Huntington's disease is a condition that damages nerve cells in the brain causing them to stop working properly. It's passed on (inherited) from a person's parents.
The damage to the brain gets worse over time. It can affect movement, cognition (perception, awareness, thinking, judgement) and mental health.
Symptoms of Huntington's disease
People can start to show the symptoms of Huntington's disease at almost any age. Most will develop problems between the ages of 30 and 50.
The condition gradually gets worse for around 10-25 years, until the person dies.
Behavioural changes are often the first symptoms of Huntington's disease. These changes often include:
- a lack of emotions and not recognising the needs of others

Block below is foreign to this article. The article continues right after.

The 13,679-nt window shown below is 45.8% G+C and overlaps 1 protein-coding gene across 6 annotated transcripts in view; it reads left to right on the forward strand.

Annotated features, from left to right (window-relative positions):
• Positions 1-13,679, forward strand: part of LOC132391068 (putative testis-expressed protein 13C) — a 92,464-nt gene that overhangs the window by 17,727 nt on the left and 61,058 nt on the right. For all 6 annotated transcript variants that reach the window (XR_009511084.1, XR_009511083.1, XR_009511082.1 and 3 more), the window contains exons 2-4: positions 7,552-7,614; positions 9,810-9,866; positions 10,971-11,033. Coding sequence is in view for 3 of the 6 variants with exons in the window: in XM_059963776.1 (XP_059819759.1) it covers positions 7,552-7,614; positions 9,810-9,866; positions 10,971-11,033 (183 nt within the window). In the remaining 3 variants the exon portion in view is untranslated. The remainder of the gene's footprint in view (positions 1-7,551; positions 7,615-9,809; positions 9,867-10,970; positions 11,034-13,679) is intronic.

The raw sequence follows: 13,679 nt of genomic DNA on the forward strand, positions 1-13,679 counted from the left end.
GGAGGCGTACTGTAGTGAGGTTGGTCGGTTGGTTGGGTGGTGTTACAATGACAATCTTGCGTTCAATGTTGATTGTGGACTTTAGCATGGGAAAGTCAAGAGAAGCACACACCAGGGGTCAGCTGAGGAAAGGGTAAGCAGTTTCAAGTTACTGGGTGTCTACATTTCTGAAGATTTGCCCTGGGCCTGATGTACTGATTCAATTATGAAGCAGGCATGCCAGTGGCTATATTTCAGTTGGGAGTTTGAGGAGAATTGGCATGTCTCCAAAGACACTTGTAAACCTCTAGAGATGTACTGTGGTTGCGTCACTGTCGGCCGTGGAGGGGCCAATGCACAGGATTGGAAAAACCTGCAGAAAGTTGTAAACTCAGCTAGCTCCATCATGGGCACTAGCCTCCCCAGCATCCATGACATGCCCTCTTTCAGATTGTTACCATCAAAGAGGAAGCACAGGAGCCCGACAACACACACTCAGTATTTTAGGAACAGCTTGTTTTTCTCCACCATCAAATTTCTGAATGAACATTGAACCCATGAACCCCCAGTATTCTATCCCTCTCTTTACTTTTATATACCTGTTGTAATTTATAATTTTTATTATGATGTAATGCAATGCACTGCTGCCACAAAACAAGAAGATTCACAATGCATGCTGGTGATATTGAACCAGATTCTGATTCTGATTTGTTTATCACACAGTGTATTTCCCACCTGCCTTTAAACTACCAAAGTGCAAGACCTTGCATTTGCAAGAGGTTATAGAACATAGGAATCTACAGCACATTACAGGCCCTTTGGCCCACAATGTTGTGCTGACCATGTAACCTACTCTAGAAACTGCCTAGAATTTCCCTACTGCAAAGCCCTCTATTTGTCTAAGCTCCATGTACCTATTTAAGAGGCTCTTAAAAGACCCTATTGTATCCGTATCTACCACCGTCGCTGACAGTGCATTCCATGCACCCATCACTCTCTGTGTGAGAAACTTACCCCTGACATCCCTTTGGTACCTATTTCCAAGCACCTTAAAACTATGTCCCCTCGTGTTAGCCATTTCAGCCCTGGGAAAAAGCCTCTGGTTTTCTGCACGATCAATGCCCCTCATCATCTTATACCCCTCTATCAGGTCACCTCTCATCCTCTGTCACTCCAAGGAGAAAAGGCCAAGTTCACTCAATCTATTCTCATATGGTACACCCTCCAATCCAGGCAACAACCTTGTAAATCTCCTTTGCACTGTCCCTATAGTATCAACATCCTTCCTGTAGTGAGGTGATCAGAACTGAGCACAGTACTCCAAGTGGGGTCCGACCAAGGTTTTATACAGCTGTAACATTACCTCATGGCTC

- periods of aggression, excitement, depression, antisocial behaviour and anger
- apathy - causing a person to appear lazy or have a lack of interest in hygiene and self care
- difficulty concentrating on more than one task and handling complex situations
- irritability and impulsiveness
Non-urgent advice: Speak to your GP if:
- you're worried you might have early symptoms of Huntington's disease, especially if there's a history of the condition in your family
Further symptoms of Huntington's might include:
- psychiatric problems - some people develop obsessive behaviours, delusional thoughts or behaviours, stubborness, lack of self awareness, or suicidal thoughts
- uncontrollable movements of the face, jerking, clicking or fidgety movements of the limbs and body
- difficulty eating because the mouth and throat muscles don't work properly which can lead to choking and chest infections